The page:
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Re: SGI O2 Prom modification

To: Kumba <>
Subject: Re: SGI O2 Prom modification
From: Glenn Barry <>
Date: Wed, 08 Sep 2004 15:46:24 +1000
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Hi Kumba,

read below

Kumba wrote:

Glenn Barry wrote:

Hi There,

I have two questions related to MIPS which someone may be able to help with. Sorry for the long post.

Firstly I don't know if you've heard about the upgrading of the RM5200 300MHz CPU modules in SGI O2's with RM7000C 600MHz chips.

You can read about it at

AFAIK, this ability isn't too supported anymore. The guy doing this has apparently decided to quit. While I'm sure this doesn't make such modifications impossible, it likely makes them more difficult and more expensive.

This modification is currently being done with RM5200 boards and replacing the CPU. You can read more about it at

The RM7000C @ 600MHx chip currently works fine in IRIX, sorry I should have specified that this isn't specifically related to Linux, I just thought that you people would have the best knnowledge of the SGI's outside SGI themselves, given that you've been able to port Linux to some of their machines.

RM7000 has issues in Linux anyways. L3 cache is disabled (atleast on the official SGI RM7000. Not sure if the 600MHz R7000 has an L3 cache as well), and the scsi system isn't working in this system yet.

The RM7000 @ 600MHz works perfectly under IRIX, I was just hoping to get the RM7900 @ 900MHz working under IRIX

There's possibly others, but so few people have access to these kinds of machines that it makes testing diffcult.

My question is about the possibility of someone helping out with modifying the O2's PROM to recognise the RM7900 CPU from PMC-Sierra.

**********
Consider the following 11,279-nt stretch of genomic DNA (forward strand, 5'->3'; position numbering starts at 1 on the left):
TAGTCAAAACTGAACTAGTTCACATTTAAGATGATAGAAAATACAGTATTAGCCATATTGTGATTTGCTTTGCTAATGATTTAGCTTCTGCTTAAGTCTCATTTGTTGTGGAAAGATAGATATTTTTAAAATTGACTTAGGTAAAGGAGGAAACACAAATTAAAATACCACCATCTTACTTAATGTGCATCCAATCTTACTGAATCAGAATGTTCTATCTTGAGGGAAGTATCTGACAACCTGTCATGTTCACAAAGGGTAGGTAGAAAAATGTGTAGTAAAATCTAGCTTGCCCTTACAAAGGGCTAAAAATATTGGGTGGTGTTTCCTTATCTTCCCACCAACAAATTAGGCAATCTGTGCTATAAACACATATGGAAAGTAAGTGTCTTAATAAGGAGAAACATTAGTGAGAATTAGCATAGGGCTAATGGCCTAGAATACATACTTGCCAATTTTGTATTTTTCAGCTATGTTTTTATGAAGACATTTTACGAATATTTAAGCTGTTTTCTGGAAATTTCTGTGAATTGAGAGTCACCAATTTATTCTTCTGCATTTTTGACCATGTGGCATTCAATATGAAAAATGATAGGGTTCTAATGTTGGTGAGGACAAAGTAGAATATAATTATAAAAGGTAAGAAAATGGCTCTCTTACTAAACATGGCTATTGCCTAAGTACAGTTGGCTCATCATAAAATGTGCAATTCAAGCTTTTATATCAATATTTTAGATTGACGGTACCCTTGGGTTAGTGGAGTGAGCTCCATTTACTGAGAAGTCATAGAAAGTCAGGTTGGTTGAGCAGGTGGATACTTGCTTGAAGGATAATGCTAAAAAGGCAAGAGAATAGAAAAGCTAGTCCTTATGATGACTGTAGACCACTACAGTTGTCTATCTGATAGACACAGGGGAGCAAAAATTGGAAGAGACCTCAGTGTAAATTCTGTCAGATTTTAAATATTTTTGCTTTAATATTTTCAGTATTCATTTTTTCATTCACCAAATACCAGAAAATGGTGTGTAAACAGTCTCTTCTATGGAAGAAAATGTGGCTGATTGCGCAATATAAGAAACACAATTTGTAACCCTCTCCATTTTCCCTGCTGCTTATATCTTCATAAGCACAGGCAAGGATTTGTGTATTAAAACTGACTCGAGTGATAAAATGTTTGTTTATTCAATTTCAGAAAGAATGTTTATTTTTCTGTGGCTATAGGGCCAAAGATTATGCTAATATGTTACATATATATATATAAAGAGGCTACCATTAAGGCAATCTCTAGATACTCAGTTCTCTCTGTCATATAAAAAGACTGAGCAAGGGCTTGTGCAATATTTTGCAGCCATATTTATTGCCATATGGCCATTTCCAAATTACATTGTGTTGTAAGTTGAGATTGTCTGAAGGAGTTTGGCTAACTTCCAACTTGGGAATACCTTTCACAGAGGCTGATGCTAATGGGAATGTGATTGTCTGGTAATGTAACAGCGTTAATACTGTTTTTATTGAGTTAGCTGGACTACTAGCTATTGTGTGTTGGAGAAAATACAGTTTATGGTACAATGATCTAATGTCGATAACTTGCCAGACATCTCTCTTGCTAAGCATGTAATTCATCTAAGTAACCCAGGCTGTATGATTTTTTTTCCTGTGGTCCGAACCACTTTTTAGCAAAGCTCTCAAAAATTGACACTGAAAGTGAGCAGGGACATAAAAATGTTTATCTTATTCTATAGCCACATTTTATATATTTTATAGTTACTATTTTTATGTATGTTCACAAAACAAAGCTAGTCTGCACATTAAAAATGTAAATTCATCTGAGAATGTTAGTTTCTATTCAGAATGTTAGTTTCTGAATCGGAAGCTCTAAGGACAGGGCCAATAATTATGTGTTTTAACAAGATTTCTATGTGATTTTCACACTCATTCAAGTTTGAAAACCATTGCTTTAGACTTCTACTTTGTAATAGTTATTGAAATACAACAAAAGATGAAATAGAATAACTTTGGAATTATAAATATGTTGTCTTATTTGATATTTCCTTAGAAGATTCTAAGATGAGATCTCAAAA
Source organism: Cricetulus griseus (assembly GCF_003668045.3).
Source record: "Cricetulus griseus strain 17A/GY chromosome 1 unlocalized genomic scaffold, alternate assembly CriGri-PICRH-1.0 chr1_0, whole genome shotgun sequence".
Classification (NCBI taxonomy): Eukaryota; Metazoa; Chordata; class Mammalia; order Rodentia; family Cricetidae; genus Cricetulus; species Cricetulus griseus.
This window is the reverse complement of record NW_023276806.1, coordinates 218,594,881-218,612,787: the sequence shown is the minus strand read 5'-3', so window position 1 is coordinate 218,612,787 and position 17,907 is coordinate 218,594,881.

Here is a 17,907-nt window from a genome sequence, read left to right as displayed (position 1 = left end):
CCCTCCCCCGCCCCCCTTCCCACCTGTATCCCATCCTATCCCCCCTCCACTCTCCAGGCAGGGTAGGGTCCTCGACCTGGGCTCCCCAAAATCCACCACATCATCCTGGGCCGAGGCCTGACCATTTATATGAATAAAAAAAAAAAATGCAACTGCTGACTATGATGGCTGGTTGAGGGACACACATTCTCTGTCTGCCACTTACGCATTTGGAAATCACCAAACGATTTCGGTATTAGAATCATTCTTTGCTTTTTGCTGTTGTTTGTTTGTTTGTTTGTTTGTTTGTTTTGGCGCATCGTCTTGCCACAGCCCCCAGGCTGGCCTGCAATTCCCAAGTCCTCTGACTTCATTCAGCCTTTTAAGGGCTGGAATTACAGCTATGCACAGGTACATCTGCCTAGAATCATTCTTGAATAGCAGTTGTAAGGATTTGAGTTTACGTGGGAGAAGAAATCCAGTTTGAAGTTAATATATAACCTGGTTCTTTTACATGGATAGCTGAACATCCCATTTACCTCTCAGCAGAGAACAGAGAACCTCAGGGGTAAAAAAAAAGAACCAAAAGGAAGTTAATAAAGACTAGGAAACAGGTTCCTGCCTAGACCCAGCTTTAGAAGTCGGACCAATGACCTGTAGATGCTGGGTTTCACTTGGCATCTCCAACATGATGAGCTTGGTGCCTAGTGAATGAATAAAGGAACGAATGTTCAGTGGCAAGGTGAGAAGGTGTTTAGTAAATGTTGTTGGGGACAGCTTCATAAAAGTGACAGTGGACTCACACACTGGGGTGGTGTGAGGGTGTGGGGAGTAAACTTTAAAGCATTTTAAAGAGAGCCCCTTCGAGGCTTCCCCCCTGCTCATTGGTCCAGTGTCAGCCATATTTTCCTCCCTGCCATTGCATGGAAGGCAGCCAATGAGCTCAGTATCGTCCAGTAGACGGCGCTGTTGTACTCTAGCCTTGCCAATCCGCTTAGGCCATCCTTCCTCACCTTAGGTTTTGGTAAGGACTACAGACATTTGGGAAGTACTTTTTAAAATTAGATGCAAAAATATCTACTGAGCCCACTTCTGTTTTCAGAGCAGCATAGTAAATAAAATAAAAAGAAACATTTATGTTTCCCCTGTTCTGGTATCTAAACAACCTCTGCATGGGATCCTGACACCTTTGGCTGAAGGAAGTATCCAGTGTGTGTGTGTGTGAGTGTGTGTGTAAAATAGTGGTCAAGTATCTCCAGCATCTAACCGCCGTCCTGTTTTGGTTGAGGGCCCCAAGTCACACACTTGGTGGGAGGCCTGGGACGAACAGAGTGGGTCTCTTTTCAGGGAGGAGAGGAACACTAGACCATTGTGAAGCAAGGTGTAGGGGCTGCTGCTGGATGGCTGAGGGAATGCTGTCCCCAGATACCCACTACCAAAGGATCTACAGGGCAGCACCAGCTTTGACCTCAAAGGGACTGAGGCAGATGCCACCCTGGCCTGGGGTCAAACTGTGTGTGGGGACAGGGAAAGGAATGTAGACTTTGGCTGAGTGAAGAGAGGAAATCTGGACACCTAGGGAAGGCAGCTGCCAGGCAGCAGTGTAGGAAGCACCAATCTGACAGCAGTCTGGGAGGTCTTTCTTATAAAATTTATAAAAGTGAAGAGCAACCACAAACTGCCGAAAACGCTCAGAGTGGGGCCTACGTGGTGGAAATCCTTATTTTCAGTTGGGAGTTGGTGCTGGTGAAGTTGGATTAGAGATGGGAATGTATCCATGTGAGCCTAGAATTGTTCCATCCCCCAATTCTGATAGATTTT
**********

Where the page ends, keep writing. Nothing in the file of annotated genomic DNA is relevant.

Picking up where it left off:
This would quite likely require direct access to the source code of the IP32 PROM. I think only IRIX developers have this access, and there are likely license issues that would get in the way of modifying such code to allow for detection of the RM7900

Hmmm...given that the O2 line is discontinued I wonder if SGI would really object to having the code modified.

Modifying the binary is most assuredly way more difficult than gaining access to ip32PROM source and modifying it directly (and solving license issues). The level of change to the binary needed to make the ip32PROM detect a new CPU would require extremely detailed knowledge of the binary format the ip32PROM is in, SGI O2 systems, and how the PROM even functions. I'd wager a guess that a super-skilled SGI engineer might possibly pull this off, given enough caffeine.

Yes that is where know how is in shortage, Chicage Joe got the hardware side of things sorted for the upgrade to the RM70000C @ 600MHz and there was no issue with the PROM as the CPU specs were identical to the RM5200 and RM700A @300MHz..

Not having played with Linux on my O2, I don't know the details, but are you able to run dual monitors with a second video card in the PCI slot?

Very unlikely in the current state, most video cards require initialization from an x86 bios to function. There are ways around that, but then there's the problem of the O2 PCI slot not operating at 100%.

There is a secondary video card available for the O2's (apparently) but with very low specs 8MB ram and something like a $2000 price tag.

So I was wondering if using an available XFree driver and possibly either running a second X server or proting the Xfree driver to XSGI.

If so does anyone think it would be possible to port a video card driver to Irix to be able run a second screen. Unfortunately the dualhead monitor adaptor isn't really an option as they are very difficult to find and expensive.

About the only guy who can pull something like that off currently is Stan, the guy who did the Octane port, since he reverse-engineered the Impact card on Octanes. Short of that, not without documentation, and alot of time. And you'll need more weight than that in the core of a neutron star to get SGI to dig up those docs (since they're probably lost in a black hole anyways).

This sounds familiar, it;'s a shame SGI doesn't give more help/documentation to people working with thier older machines, though I can understand it not being financially feasible.



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